The effect of intentional summer flooding for mosquito control on the nitrogen dynamics of impounded Avicennia germinans mangrove forests

H. J. Laanbroek* (Corresponding author), M. C. Rains, J. T. A. Verhoeven, D. F. Whigham

*Corresponding author for this work

Research output: Contribution to journal/periodicalArticleScientificpeer-review

Abstract

Coastal wetlands such as mangrove forests are breeding grounds for nuisance-causing insects. Rotational Impoundment Management (RIM) for mosquito control involves annual summer inundation of impounded mangrove forests with estuarine water during the summer half year. However, in addition to controlling mosquitos, RIM may change biogeochemical pathways. This study set out to investigate how RIM quantitatively affects physicochemical soil characteristics and potential nitrifying and denitrifying activities (PNA and PDA), which are key in the global nitrogen cycle. Before and after the implementation of RIM, soil samples were collected annually in habitats differing in size and abundance of black mangroves (Avicennia germinans) in an impoundment with RIM and in an adjacent impoundment with a more open connection to the lagoon. Compared to the non-managed impoundment, soil moisture content, total nitrogen and PDA increased, while salinity decreased after the start of annual summer flooding, but only in the dwarf habitat. In the sparse and dense habitats, total nitrogen and PDA increased independently of summer flooding, whereas soil moisture content and salinity were not affected by RIM. Labile organic nitrogen increased only in the RIM impoundment, irrespective of the habitat type. PNA was generally not affected with time, except in the dwarf habitat in the absence of intentional summer flooding where it increased. Changes in the non-managed impoundment adjacent to the RIM impoundment demonstrate the importance of groundwater exchange in linked ecosystems. The consequences of interventions in the management of mangrove impoundments and adjacent forests for the nitrogen budget are discussed.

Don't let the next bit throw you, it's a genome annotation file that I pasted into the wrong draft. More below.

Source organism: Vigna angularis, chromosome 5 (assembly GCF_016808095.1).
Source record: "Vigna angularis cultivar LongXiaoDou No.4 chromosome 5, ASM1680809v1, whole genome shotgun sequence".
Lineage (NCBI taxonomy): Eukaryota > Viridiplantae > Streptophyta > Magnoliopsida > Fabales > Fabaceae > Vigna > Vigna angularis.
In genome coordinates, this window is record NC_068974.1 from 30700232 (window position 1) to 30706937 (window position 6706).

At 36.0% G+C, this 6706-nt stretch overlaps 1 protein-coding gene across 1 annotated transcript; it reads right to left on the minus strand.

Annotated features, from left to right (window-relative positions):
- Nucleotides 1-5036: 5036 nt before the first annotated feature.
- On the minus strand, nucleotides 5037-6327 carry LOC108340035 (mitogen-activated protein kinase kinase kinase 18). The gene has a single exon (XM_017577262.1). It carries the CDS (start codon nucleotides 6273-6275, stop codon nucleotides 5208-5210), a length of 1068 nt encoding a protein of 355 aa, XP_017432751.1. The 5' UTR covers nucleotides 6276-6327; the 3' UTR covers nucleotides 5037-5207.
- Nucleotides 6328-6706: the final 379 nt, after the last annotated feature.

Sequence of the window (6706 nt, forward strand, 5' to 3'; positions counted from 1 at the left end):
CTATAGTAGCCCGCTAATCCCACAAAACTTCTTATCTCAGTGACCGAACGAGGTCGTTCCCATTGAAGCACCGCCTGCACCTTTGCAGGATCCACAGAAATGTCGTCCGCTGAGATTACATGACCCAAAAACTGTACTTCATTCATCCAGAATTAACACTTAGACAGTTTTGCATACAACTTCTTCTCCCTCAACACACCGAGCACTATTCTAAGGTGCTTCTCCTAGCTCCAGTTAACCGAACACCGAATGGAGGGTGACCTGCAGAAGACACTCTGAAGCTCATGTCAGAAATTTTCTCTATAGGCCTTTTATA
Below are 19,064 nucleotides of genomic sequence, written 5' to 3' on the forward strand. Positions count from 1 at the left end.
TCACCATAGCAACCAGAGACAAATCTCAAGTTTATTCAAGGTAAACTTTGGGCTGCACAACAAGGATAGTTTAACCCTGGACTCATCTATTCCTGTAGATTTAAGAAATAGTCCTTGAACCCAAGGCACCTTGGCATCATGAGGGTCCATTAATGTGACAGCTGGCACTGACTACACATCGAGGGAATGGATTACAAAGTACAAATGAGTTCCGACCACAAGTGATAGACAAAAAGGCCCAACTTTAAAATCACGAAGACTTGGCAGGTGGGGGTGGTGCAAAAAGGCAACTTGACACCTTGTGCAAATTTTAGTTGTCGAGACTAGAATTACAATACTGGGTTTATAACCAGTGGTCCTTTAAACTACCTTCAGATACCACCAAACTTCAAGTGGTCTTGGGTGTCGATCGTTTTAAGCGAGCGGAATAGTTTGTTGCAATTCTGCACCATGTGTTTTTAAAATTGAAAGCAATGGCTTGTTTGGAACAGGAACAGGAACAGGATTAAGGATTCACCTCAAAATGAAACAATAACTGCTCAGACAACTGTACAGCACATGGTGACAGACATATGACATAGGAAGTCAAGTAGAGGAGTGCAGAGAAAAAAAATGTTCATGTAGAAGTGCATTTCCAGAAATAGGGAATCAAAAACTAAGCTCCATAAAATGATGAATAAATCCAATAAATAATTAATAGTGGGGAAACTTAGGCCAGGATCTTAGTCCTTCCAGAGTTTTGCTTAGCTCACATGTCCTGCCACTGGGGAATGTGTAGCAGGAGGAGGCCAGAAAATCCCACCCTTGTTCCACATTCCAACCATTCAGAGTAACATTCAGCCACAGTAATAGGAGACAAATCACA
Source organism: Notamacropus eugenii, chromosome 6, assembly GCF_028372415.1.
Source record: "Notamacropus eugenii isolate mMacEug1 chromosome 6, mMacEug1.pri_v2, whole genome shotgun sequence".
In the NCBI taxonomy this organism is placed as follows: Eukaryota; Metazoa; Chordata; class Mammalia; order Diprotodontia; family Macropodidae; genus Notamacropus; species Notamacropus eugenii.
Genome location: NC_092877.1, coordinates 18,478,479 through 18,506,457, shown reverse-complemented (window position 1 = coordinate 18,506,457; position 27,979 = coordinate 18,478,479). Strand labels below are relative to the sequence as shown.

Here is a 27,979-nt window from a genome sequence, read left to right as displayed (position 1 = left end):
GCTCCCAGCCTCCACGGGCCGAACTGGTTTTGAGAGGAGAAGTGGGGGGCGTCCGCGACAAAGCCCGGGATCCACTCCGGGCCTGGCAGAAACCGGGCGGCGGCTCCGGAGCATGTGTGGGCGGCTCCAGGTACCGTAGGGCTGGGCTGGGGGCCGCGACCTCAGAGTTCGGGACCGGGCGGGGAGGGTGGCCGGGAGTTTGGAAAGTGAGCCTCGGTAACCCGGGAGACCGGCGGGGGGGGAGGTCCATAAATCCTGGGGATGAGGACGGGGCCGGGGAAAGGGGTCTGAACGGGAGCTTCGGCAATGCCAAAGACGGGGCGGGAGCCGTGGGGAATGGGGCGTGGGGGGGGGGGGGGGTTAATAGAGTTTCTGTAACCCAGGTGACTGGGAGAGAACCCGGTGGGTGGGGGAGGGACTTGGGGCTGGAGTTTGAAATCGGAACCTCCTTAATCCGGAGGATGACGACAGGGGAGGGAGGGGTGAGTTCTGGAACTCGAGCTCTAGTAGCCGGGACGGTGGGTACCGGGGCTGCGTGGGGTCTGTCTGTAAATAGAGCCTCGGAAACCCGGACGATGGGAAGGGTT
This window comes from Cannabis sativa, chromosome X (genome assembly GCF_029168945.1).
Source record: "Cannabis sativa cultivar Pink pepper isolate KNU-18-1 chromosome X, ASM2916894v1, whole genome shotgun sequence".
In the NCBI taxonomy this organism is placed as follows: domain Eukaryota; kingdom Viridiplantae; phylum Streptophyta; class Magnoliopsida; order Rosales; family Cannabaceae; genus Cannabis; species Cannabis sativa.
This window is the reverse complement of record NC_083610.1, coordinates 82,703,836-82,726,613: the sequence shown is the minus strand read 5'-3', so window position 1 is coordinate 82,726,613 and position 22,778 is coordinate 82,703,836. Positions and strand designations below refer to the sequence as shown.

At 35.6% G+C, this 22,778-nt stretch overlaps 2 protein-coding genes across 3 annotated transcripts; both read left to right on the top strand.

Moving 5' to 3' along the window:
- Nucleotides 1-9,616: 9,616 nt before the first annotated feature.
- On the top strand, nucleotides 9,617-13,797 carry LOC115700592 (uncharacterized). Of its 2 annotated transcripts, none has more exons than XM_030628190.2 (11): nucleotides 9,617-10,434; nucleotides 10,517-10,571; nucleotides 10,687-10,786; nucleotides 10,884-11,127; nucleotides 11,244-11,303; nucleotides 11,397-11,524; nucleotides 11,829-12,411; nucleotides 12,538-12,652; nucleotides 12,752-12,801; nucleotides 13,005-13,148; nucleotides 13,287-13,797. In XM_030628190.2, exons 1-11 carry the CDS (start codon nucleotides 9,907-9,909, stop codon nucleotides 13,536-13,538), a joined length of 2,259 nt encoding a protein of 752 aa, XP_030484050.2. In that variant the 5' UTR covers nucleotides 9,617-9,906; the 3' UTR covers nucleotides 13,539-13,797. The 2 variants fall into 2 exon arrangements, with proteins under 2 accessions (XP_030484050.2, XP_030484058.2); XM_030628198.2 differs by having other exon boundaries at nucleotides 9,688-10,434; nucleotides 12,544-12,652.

Original languageEnglish
Article number2165
JournalScientific Reports
Volume14
DOIs
Publication statusPublished - 25 Jan 2024

Research theme

  • Sustainable water and land use

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